• Guest

    Some of the most dangerous imprisoned terrorists do not “come clean” as you suggest.

    Obviously we don’t know what those imprisoned would have done with certainty, but inference from what they are known to have done may be the best guide there is and I’d rather trust the USA authorities – however dodgy – than Lefties whose notions of justice revolve exclusively around their own guilty feelings and the criminals.

  • Jozef Zaffino

    You still cant claim that imprisoning people without evidence that theyve done anything wrong is justified since it basically amounts to arresting somebody based on what colour they are, additionally it breaks international law and your own constitution.

  • Guest

    I didn’t. One of the points I suppose you are aware of is that not all evidence can be brought into court. And there may be various reasons for that.

    Obvious that such detentions may be prevented in future and replaced by secret executions.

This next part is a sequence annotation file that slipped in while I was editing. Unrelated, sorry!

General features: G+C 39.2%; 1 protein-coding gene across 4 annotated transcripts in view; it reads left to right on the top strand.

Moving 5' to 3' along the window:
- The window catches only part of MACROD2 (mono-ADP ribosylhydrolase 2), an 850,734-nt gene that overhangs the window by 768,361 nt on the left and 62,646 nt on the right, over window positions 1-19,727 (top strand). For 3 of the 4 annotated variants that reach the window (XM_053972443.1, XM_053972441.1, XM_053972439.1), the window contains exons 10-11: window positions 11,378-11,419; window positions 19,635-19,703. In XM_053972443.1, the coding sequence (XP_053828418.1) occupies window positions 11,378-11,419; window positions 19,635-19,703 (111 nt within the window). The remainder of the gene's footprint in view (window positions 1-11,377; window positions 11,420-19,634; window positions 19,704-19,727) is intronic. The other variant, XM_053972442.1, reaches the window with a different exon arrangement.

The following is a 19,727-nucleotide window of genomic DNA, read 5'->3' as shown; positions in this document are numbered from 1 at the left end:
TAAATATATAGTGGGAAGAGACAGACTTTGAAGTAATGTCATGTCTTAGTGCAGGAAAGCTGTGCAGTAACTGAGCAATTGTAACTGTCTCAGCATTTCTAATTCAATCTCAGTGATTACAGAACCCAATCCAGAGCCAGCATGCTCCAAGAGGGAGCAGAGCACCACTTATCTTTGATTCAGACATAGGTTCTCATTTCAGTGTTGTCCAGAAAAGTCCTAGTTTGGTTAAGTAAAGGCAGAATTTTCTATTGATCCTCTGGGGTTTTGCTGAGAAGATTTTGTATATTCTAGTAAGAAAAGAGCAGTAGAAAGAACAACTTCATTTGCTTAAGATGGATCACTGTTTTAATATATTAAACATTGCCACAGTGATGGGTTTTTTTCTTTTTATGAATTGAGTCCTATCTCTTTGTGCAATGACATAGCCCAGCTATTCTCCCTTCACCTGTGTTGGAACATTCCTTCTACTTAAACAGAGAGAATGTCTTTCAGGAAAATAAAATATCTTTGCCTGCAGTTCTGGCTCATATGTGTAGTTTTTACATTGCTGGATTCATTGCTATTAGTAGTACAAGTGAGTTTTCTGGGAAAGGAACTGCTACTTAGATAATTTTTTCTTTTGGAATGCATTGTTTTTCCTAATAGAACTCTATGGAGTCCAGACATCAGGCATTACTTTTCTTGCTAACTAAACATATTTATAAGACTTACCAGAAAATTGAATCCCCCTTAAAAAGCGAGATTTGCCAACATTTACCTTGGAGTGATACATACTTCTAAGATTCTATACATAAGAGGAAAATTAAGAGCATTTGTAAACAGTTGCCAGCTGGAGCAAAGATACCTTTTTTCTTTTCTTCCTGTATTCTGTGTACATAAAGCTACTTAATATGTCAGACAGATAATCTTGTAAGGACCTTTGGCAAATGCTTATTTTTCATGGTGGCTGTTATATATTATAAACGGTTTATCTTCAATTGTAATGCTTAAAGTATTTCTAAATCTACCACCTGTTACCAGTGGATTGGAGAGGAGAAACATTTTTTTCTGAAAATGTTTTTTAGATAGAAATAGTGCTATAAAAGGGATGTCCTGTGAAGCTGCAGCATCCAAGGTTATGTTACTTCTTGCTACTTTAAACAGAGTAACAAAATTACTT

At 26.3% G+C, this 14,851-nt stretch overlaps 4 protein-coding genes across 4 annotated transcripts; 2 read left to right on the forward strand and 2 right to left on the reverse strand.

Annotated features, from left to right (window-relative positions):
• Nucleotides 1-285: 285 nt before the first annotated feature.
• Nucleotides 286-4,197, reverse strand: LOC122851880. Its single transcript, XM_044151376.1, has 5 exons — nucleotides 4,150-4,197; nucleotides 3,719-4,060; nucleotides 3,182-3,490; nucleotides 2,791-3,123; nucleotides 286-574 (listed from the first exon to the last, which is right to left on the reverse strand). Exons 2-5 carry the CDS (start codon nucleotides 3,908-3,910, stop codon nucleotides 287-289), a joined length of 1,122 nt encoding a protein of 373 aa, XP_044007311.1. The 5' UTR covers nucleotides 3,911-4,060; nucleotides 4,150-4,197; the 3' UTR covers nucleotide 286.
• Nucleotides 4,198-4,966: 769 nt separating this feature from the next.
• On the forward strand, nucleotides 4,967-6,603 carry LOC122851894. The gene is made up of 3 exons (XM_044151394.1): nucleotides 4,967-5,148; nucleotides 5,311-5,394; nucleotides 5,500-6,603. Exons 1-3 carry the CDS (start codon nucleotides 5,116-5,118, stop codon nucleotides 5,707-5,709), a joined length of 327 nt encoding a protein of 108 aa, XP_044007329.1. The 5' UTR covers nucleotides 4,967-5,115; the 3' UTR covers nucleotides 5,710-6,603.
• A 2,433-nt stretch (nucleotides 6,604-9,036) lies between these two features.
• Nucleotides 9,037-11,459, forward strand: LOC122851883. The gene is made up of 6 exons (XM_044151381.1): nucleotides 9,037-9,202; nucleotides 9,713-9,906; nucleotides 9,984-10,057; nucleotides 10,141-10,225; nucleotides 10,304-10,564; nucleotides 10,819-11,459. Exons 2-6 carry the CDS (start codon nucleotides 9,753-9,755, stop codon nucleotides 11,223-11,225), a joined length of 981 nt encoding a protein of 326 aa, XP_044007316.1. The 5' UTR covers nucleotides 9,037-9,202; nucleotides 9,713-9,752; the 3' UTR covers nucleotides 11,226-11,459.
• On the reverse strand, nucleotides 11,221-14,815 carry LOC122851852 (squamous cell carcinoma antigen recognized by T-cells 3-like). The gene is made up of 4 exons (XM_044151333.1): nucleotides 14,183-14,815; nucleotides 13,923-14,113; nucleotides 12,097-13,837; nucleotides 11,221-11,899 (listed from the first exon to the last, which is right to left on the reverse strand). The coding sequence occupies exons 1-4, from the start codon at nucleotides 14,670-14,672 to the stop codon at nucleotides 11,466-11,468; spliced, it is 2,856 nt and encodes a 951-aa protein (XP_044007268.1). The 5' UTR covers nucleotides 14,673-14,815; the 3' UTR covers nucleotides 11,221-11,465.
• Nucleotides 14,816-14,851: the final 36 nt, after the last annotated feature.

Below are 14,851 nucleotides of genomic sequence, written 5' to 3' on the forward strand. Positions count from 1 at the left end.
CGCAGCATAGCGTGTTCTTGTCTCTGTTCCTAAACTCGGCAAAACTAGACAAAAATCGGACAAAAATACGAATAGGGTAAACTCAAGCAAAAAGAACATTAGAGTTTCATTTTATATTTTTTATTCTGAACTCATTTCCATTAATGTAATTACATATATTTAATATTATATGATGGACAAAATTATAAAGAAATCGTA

• Mark Keshel

    I’m glad I am not a Republican, because these choices are a joke.

  • Jozef Zaffino

    It doesnt justify indefinite detention though by any stretch and after the relevant operations are complete the evidence should be put at the very least in front of a court.

  • Guest

    Let’s hope any such murder great libertarians such as yourself and leave the innocent out of it. I doubt you’ve been threatened by islamo fascists. If you had you might think.

    No, obviously not or it might occur to you that those giving the evidence might be at risk simply by having their official identities made clear to the criminals for example.